What is Pchum Ben?
Pchum Ben is upon us for another year, yet most people outside of Cambodia aren't aware of this annual celebration. So we thought we would fill you in on the basics of this religious festival!
What is it?
Pchum Ben, otherwise known as 'Ancestor's Day', is a 15-day religious festival held by Cambodians. It's one of their most important holidays. The date of the festival is based on the lunar calendar, and is most often held between late September to mid October.
It is believed that in these 15 days, the gates of hell open, and the line between the spirit world and our world is thin. During these 15 days, Monks continuously chant at pagodas, and each village is allocated a certain day to visit the pagoda.
Some people believe that during this time, souls that break free from the spirit world do so to find their living relatives and repent.
To ease the suffering of their ancestors, Cambodians take food to pagodas for the Monks. By doing so, they believe that the food will bring good merit to their ancestors. One tradition involves throwing rice balls into fields to transfer food directly into their ancestor's stomachs.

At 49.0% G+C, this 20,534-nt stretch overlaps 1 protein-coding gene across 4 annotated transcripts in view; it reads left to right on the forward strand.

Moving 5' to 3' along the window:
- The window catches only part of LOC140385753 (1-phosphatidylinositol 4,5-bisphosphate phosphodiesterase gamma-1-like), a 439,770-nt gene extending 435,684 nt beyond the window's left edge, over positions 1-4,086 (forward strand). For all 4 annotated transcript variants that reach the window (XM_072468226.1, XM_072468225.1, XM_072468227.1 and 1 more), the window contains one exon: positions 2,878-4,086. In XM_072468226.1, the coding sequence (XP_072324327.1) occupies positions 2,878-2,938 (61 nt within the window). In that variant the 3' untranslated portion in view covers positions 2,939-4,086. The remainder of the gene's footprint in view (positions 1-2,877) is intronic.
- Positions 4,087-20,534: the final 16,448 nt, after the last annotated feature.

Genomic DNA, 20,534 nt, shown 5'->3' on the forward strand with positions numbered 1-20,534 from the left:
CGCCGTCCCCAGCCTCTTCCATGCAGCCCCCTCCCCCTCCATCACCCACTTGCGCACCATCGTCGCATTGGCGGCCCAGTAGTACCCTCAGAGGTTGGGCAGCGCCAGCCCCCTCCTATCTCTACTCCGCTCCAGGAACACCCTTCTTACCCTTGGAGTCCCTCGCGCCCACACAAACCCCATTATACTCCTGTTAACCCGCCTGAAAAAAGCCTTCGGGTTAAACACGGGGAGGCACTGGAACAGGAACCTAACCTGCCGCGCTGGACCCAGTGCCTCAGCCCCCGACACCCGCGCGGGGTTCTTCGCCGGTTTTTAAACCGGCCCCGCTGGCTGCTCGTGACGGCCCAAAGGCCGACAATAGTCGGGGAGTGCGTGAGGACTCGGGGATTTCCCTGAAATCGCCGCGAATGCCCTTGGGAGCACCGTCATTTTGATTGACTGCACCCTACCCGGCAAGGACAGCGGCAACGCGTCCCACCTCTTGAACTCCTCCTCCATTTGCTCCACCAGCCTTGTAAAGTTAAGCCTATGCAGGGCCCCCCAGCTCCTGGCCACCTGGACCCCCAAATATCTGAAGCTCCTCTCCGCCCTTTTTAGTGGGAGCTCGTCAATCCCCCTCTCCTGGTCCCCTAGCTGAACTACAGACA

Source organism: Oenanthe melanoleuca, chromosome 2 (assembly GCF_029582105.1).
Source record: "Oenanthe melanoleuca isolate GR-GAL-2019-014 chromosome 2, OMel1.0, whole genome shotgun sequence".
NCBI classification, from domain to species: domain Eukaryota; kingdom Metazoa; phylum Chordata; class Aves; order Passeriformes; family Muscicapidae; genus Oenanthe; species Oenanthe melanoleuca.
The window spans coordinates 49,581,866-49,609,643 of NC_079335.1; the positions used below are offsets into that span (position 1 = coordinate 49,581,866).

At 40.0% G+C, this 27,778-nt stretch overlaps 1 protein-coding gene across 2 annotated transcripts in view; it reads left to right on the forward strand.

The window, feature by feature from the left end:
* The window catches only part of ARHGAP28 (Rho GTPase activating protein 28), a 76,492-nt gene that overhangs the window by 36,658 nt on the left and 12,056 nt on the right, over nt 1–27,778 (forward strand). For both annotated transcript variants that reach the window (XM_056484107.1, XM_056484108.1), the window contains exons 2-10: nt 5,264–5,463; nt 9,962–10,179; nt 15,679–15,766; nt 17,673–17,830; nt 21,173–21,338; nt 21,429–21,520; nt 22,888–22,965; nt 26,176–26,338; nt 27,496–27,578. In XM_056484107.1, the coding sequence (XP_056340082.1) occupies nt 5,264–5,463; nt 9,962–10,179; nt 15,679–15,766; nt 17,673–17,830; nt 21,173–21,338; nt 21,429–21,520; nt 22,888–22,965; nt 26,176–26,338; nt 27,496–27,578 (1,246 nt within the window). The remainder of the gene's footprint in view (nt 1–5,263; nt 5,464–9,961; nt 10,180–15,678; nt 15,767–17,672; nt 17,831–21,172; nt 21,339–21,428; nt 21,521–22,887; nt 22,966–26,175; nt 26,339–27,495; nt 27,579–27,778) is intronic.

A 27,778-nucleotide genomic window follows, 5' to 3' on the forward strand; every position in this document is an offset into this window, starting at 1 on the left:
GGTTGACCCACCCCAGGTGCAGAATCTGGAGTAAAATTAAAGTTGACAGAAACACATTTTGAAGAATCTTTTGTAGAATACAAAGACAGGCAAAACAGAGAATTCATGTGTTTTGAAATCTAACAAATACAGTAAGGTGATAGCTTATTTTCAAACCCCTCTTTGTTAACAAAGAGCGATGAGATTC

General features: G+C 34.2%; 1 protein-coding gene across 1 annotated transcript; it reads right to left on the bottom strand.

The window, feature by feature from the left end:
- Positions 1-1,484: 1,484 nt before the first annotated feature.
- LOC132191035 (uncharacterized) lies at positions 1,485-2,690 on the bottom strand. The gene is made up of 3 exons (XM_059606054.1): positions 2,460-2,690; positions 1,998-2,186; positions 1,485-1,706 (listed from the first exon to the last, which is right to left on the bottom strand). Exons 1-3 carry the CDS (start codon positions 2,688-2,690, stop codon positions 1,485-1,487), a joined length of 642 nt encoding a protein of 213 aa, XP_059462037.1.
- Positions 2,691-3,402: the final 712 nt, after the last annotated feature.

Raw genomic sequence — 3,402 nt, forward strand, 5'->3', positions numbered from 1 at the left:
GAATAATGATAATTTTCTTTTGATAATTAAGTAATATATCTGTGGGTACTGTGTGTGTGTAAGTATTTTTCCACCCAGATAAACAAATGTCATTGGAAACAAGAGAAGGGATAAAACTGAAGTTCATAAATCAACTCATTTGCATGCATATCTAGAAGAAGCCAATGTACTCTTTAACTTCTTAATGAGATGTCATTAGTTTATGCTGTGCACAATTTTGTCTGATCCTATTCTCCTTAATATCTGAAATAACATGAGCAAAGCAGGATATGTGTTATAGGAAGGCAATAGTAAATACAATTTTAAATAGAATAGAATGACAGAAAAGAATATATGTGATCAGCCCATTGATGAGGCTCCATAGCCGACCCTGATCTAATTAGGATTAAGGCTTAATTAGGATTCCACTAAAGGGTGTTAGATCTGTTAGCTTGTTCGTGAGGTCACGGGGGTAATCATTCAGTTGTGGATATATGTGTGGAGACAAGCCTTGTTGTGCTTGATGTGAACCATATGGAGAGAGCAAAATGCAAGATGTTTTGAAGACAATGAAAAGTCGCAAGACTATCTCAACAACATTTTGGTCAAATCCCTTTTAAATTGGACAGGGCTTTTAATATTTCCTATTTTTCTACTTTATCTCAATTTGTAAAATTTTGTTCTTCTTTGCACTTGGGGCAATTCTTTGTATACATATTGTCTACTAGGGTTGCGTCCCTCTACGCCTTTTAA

What should you wear during Pchum Ben?
You are encouraged to wear white during Pchum Ben, which is the official colour of mourning in Cambodia. As Pchum Ben pays respect to ancestors, it is the most appropriate colour to wear.
Is it a public holiday?
Although the public holidays don't last for 15 days, there are three days of public holidays so that people can spend time visiting the pagoda and their relatives.
Is Pchum Ben celebrated in other countries?
Pchum Ben is celebrated by Cambodians both in Cambodia and their countries of residence. Although other cultures don't celebrate Pchum Ben, it is similar to the Taiwanese Ghost Festival and the merit-transference ceremonies in Sri Lanka.
If you ever find yourself in Cambodia during Pchum Ben, be prepared! Many shops are closed during this time as people head back to their homelands. You may find yourself visiting a pagoda, so be sure to pack some modest white clothing and bring some riel (Khmer money) as an offering for the Monks. And be sure to enjoy this unique tradition!